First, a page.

The government will include a reduction in the special consumption tax on heating oil in its package of tax relief measures to be negotiated with the country’s creditors from September, despite previous rejections by the lenders.
Finance Ministry officials say that the measure of leveling the tax on heating oil with that on diesel has failed, leading to revenue losses of nearly 400 million euros for the state coffers.
The issue’s return to the forefront comes after a change at the ministry’s helm, as former minister Yannis Stournaras had opposed any adjustments to the special consumption tax on heating oil, stressing repeatedly that such a move should only be contemplated “once we have combated the illegal trade in shipping fuel.”
Now the ministry is dissociating the illegal fuel trade from the leveling of the taxes on heating oil and diesel without having issued any data on whether the measure has in fact helped to rein in black market activities. Market professionals say that the measure has helped and note that in the first year of the measure’s application diesel sales grew by 10 percent.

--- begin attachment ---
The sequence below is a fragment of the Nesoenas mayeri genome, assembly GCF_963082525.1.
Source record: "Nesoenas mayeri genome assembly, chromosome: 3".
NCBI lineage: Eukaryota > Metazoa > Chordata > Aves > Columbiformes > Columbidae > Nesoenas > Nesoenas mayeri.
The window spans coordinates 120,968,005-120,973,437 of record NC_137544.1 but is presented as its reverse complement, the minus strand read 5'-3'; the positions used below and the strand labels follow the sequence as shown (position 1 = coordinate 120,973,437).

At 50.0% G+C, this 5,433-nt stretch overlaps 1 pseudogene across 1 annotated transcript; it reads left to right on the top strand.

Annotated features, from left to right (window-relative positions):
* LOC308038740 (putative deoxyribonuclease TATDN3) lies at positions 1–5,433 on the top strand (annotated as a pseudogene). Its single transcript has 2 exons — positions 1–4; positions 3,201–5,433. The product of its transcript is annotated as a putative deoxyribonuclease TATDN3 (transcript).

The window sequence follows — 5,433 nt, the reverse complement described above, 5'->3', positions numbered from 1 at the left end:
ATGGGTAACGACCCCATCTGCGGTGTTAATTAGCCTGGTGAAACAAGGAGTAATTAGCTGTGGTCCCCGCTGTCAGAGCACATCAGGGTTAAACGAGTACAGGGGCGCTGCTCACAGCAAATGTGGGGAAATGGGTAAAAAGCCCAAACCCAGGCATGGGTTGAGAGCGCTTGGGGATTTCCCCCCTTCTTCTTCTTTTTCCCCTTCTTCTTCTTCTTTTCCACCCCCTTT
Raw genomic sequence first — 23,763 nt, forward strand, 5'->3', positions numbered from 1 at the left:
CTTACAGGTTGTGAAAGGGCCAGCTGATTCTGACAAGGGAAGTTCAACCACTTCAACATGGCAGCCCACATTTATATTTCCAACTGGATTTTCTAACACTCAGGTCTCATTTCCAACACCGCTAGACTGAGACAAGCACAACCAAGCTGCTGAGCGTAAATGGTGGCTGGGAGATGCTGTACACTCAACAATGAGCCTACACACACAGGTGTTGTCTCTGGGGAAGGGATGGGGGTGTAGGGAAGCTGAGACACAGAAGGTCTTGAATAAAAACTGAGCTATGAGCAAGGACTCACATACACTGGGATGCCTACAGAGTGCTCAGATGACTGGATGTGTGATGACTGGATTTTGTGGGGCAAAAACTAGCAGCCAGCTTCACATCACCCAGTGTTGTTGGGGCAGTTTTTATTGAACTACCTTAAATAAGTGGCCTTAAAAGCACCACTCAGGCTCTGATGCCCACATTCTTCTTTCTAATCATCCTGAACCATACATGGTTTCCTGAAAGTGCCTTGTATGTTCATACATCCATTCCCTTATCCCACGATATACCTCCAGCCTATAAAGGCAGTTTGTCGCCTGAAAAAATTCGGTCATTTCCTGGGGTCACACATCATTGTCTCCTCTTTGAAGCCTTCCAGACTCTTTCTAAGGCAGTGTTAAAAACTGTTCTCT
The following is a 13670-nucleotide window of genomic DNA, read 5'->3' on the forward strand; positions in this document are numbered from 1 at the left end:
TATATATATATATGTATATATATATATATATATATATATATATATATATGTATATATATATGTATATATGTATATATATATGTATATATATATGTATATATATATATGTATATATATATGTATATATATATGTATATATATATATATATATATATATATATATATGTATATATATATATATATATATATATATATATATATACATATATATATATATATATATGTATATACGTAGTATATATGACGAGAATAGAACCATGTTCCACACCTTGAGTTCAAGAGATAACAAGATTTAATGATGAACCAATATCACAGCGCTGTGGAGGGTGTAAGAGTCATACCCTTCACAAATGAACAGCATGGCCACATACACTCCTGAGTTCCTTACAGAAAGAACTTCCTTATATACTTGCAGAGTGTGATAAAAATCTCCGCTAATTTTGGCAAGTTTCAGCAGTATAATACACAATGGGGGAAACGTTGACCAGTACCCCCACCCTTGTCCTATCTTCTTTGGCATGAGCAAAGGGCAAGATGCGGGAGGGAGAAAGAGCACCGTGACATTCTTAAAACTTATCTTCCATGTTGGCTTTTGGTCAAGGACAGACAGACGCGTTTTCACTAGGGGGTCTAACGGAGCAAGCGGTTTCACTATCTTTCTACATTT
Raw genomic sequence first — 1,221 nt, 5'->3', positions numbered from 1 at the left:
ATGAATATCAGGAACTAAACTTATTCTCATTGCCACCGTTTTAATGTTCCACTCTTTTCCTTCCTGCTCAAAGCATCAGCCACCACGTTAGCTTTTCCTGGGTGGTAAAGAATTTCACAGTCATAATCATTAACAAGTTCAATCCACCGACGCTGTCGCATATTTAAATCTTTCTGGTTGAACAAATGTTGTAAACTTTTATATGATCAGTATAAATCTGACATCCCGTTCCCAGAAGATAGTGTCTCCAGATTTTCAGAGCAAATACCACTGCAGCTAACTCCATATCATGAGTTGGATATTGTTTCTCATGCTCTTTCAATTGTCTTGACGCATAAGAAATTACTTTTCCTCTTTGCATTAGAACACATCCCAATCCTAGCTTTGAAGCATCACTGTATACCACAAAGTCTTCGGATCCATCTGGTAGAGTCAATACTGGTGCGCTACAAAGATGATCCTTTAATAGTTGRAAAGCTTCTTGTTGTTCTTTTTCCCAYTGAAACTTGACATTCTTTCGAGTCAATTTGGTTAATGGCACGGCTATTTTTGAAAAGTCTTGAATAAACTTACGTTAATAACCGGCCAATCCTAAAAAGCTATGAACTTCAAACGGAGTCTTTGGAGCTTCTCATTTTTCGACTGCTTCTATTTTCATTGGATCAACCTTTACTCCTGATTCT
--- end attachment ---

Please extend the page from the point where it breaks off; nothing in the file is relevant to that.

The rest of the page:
Data from the General State Accounting Office show that consumption declined by 71 percent and revenues from the special tax expanded by 59.2 percent in the first year of the measure’s application (2012-13). In the second year (last winter), consumption climbed 12.84 percent on an annual basis to reach about one-third of consumption in 2011-12.
However, while revenues from the special tax increased, lost revenues from value-added tax on fuel were much greater, amounting to 400 million euros, creating a significant hole in the budget.
All the data will be presented to the creditors’ representatives in September, along with a new plan regarding the reduction of the tax rates on heating oil and a cut in income tax rates. If a deal is reached, heating oil could be significantly cheaper this coming winter.